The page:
Marketing & Data

How your event can produce engaging, trustworthy social media content all on its own – via your visitors


Who am I? I’m a twenty-something from north of London, a singer in a semi-pro rock band with a penchant for puns and Japanese food. I have a day job but I rarely mention it. I fill my spare time with all kinds of fun, social activities and I’m in a long term relationship with someone brilliant and interesting.

This is me – as the sum of my many social media accounts, and since I’m not in the habit of making things up, it all happens to be true. It is, however, a heavily filtered and idealistic view of my life. It’s true that I play music – but what my Facebook account won’t reveal, is that it’s carefully balanced with a career that I take very seriously. I have to carefully construct my 140-character wisecracks before they hit Twitter.  The visits to Japanese restaurants and the good times I post to Instagram aren’t as frequent as they are made to seem – and my partner? Well ok, she’s perfect – and saying that has absolutely nothing to do with the fact that she may well read this article.

I am projecting a selective digital persona – and I’m not really doing this consciously. The most interesting, exciting and vibrant parts of my life end up on social media, and I simply don’t post about the boring bits because I don’t feel compelled to share them with the world. Millions of people are doing this every single day, and millions more are reading, engaging with and trusting all of this personal content.

This is something that was brilliantly demonstrated by 25yo student, Zilla Van Den Born, who recently took a five-week trip around Asia… while sitting in her bedroom in Amsterdam! Using a few props, some handy Photoshop skills and the right social media behavior, she successfully convinced her family that she had been to Thailand, Cambodia and Laos! The people who were closest to her didn’t think twice about the authenticity of what she was posting.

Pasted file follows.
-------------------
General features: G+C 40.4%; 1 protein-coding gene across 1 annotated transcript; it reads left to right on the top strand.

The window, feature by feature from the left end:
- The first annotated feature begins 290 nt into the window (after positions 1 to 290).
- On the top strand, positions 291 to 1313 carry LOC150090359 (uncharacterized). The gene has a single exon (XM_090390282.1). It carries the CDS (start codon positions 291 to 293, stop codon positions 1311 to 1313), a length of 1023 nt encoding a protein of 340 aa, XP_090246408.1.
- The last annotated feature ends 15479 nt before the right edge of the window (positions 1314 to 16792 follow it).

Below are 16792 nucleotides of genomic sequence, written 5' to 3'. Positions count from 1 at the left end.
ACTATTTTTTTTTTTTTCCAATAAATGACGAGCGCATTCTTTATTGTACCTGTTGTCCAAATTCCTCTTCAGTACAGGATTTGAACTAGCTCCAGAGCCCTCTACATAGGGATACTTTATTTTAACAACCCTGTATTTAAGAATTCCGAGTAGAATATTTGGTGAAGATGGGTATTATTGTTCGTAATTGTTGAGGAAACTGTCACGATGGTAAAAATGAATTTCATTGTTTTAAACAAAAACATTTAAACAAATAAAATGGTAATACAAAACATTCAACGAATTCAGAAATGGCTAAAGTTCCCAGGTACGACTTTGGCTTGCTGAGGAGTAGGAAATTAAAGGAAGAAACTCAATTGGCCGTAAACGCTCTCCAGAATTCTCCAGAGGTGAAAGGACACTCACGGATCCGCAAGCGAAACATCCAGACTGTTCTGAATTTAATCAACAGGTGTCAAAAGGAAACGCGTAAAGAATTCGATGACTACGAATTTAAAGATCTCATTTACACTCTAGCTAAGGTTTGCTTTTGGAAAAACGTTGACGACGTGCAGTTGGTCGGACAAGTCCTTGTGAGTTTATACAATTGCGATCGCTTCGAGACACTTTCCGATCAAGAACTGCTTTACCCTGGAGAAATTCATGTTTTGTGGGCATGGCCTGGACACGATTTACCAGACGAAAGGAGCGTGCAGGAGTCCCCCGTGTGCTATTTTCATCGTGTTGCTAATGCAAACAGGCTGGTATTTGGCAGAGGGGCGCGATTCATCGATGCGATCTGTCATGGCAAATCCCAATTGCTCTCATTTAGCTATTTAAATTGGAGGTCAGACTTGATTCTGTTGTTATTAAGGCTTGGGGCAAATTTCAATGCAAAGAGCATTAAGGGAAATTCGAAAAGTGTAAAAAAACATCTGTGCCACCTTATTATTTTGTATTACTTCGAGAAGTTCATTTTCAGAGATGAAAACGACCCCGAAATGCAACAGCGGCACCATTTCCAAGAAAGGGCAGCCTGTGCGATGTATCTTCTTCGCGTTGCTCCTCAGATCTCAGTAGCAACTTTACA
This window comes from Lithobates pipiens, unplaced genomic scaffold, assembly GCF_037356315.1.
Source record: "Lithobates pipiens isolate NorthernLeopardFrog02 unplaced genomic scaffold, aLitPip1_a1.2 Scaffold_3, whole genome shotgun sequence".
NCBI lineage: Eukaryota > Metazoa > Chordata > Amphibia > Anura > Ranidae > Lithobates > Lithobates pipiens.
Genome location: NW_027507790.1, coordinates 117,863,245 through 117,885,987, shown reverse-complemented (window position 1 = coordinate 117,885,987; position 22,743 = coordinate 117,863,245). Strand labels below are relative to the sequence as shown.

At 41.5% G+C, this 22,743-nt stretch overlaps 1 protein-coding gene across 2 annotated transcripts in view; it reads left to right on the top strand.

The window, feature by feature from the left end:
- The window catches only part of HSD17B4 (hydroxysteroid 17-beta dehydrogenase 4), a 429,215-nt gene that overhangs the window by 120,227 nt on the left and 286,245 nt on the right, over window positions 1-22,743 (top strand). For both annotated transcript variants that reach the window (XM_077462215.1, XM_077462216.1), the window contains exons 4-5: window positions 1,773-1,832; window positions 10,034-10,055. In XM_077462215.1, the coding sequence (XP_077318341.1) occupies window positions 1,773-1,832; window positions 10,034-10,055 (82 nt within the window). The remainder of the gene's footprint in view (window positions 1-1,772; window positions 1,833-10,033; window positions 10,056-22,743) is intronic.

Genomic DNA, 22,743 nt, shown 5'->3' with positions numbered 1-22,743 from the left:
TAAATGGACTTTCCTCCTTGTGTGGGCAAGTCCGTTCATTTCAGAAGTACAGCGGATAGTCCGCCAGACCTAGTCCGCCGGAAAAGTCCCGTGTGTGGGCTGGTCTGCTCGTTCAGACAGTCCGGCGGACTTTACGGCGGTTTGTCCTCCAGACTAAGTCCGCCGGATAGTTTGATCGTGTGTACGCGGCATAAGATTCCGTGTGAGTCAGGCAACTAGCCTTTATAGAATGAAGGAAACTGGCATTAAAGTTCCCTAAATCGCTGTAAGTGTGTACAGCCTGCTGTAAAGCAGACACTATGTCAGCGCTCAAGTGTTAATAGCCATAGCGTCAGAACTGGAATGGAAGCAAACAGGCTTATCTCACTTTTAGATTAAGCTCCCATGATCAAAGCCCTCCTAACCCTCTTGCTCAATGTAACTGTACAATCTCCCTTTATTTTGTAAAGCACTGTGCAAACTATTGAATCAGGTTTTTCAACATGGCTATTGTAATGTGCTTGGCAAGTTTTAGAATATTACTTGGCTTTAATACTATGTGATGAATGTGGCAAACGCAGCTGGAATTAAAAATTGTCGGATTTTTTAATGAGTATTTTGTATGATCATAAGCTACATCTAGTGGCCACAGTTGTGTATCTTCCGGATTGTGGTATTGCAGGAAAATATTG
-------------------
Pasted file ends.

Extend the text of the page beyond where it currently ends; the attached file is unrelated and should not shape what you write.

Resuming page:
One of Zilla’s Fake Holiday Snaps

Take your visitors for example. Why did in excess of 100,000 people turn up at MCM Comic Con, ExCeL London – having put blood, sweat and tears into their lavish costumes and each fill their Facebook pages with hundreds of “selfies”? Why did 60,000 people pay £53 to see the 30-year-old ‘Back to the Future’ at Secret Cinema in the summer and then cause #secrethillvalley to trend with thousands of their photos and comments? Why do SO many delegates at your B2B conference feel compelled to share snippets of your speakers’ wisdom via Twitter and LinkedIn? (I’m looking at you, fellow #eventprofs!)



It’s all because people want to share great things, and thus build a great online profile. Your event content and experience is no longer limited to what happens on the day (and subsequent word of mouth) – it is serving as tangible content for your visitors to add to their carefully-curated digital persona.  If you deliver that exciting, interesting, and vibrant experience that makes people want to say ‘I was there’ – you’ll become part of your visitor’s story.  Be boring and you won’t exist at all – and the social impact of a negative experience is a post for another time.

While we may tend to view social media as something our marketing team generates – some of the real power of social lies in visitor-generated content that you do not control, you did not encourage and may never even be aware of. The next time I post photos myself having a great time at a classic car show, this part of my story will be more compelling to the people I influence than any marketing message. As long as the Wi-Fi works and the experience is great, why wouldn’t I post about it? If you’re lucky, I might even mention the name of your event.

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